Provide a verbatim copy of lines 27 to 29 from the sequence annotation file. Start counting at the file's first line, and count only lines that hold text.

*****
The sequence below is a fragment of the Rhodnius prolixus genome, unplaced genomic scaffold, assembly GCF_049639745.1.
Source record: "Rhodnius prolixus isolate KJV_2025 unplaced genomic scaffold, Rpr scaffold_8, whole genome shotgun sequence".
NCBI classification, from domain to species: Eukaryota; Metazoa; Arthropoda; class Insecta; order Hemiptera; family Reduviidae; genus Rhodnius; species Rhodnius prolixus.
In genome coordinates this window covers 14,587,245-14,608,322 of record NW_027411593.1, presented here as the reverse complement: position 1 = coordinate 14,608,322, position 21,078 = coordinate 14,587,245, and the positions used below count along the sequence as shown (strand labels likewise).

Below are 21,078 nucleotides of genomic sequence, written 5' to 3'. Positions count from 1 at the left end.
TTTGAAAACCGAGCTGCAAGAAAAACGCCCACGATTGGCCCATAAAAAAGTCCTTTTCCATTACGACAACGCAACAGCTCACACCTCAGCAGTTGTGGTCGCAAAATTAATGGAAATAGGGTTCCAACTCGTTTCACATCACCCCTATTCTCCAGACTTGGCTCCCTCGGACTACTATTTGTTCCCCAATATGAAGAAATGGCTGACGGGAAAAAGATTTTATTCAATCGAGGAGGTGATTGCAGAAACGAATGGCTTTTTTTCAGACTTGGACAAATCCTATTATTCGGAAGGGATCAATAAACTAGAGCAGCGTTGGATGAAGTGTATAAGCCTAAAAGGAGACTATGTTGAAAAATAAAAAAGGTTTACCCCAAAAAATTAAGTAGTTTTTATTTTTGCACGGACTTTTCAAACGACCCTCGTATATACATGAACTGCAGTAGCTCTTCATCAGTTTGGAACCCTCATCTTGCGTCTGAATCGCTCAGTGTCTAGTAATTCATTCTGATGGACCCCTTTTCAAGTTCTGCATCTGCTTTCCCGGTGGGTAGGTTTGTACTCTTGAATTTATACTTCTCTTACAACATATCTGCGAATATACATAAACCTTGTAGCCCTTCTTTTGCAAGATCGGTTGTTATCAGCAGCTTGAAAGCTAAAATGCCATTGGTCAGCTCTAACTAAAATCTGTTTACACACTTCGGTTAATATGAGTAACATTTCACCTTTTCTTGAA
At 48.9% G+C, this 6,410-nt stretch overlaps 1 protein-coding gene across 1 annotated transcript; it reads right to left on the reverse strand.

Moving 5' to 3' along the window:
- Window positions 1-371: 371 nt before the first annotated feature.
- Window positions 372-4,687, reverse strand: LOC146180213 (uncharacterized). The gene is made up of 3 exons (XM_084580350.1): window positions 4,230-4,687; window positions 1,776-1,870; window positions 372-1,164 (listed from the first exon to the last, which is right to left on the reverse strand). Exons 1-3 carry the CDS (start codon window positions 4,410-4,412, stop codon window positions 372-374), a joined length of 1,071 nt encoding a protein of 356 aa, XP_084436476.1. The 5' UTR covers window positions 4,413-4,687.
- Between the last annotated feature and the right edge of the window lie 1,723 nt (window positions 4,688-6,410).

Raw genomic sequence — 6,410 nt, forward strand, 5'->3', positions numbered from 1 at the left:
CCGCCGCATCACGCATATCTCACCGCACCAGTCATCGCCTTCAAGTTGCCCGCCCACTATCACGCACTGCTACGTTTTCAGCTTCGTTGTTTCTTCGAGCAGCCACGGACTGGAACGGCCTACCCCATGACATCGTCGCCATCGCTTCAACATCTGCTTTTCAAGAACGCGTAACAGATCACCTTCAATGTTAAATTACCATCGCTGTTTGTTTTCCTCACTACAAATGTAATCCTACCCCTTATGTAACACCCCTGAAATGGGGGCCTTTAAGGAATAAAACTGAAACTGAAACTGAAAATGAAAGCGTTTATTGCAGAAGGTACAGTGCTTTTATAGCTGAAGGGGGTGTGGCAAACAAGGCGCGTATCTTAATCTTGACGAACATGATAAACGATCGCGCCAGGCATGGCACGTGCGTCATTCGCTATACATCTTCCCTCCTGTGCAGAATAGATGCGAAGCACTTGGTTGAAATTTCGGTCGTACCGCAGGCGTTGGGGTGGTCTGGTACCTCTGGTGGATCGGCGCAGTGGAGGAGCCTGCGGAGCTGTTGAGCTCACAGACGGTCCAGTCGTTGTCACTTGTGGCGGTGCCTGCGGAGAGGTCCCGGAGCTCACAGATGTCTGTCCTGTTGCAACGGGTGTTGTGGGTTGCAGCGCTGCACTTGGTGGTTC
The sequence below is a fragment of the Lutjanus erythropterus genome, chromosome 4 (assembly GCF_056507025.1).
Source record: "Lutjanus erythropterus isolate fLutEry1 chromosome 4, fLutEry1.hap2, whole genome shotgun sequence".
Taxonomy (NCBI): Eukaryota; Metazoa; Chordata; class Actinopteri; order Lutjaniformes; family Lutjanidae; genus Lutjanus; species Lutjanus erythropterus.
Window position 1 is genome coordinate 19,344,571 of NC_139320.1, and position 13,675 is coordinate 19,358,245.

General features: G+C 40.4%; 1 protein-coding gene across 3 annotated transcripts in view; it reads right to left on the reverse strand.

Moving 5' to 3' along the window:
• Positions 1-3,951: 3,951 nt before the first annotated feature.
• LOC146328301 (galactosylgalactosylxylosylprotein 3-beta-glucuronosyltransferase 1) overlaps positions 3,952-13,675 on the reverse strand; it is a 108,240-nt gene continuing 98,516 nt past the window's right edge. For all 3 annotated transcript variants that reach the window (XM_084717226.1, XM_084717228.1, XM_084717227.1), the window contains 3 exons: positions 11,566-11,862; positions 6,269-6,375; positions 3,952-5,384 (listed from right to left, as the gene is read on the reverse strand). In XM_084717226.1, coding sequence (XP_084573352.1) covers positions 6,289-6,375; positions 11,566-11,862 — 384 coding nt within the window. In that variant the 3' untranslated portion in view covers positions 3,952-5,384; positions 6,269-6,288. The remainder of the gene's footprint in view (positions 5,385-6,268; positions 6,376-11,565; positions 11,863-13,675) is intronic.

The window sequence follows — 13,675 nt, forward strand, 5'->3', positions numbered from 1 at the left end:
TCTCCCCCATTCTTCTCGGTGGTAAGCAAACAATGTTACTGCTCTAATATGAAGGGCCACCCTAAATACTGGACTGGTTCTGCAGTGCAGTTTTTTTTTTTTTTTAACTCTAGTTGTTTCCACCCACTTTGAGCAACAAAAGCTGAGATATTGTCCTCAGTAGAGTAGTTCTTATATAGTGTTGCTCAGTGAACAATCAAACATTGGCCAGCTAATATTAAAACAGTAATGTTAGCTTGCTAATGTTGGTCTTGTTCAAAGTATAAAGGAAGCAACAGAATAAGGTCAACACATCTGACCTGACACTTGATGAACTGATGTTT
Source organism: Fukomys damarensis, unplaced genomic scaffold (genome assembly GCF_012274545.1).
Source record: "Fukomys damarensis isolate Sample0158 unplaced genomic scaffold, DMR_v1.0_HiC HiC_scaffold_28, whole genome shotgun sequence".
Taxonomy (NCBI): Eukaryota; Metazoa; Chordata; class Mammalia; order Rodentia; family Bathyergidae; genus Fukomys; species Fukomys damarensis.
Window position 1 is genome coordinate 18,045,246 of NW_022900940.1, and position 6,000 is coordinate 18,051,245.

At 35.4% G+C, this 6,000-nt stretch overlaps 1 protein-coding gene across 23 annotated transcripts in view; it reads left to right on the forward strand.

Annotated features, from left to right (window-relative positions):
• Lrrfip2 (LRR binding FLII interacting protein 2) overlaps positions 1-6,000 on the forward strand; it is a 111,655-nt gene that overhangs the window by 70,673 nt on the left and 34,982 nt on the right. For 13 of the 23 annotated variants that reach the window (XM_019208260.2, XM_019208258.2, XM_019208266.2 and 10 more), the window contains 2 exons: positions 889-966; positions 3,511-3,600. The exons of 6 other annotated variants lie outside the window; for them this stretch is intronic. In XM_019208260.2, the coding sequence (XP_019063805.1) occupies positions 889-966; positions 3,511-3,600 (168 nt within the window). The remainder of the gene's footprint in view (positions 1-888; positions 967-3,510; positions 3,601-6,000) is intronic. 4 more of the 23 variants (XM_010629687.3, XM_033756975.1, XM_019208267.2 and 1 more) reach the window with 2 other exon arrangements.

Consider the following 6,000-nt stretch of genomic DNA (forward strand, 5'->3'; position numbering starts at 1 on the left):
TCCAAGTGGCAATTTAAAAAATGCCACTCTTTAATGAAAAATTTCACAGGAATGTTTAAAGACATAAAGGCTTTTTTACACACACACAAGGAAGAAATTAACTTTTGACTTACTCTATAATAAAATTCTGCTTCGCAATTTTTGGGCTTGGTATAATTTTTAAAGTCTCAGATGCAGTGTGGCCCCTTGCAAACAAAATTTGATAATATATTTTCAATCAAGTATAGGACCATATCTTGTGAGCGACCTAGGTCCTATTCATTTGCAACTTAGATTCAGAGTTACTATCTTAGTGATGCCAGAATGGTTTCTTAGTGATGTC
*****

Window position 1 is genome coordinate 18,045,246 of NW_022900940.1, and position 6,000 is coordinate 18,051,245.

At 35.4% G+C, this 6,000-nt stretch overlaps 1 protein-coding gene across 23 annotated transcripts in view; it reads left to right on the forward strand.

Annotated features, from left to right (window-relative positions):